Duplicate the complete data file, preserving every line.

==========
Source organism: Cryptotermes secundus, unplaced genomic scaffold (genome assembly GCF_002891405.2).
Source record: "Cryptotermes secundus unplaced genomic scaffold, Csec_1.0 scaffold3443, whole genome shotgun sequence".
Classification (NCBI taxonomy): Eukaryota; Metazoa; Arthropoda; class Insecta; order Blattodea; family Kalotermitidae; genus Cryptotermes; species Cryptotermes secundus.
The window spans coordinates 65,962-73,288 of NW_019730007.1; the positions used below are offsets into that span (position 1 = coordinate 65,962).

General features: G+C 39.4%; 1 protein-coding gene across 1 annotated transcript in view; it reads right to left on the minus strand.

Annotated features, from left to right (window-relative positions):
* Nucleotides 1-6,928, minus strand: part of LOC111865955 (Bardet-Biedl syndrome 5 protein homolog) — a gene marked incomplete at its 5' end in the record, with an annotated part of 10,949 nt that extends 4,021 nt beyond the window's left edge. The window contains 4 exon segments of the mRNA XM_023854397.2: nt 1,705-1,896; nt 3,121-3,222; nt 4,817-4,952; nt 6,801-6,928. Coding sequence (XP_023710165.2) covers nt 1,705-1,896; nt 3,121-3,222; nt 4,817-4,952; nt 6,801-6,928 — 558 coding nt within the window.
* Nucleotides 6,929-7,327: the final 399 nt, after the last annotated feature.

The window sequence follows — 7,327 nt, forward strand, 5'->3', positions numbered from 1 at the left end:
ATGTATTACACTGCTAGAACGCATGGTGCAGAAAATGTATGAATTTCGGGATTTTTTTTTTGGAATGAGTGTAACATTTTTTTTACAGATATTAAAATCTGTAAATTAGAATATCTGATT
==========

Source organism: Cryptotermes secundus, unplaced genomic scaffold (genome assembly GCF_002891405.2).
Source record: "Cryptotermes secundus unplaced genomic scaffold, Csec_1.0 scaffold3443, whole genome shotgun sequence".
Classification (NCBI taxonomy): Eukaryota; Metazoa; Arthropoda; class Insecta; order Blattodea; family Kalotermitidae; genus Cryptotermes; species Cryptotermes secundus.
The window spans coordinates 65,962-73,288 of NW_019730007.1; the positions used below are offsets into that span (position 1 = coordinate 65,962).

General features: G+C 39.4%; 1 protein-coding gene across 1 annotated transcript in view; it reads right to left on the minus strand.

Annotated features, from left to right (window-relative positions):
* Nucleotides 1-6,928, minus strand: part of LOC111865955 (Bardet-Biedl syndrome 5 protein homolog) — a gene marked incomplete at its 5' end in the record, with an annotated part of 10,949 nt that extends 4,021 nt beyond the window's left edge. The window contains 4 exon segments of the mRNA XM_023854397.2: nt 1,705-1,896; nt 3,121-3,222; nt 4,817-4,952; nt 6,801-6,928. Coding sequence (XP_023710165.2) covers nt 1,705-1,896; nt 3,121-3,222; nt 4,817-4,952; nt 6,801-6,928 — 558 coding nt within the window.
* Nucleotides 6,929-7,327: the final 399 nt, after the last annotated feature.

The window sequence follows — 7,327 nt, forward strand, 5'->3', positions numbered from 1 at the left end:
ATGTATTACACTGCTAGAACGCATGGTGCAGAAAATGTATGAATTTCGGGATTTTTTTTTTGGAATGAGTGTAACATTTTTTTTACAGATATTAAAATCTGTAAATTAGAATATCTGATT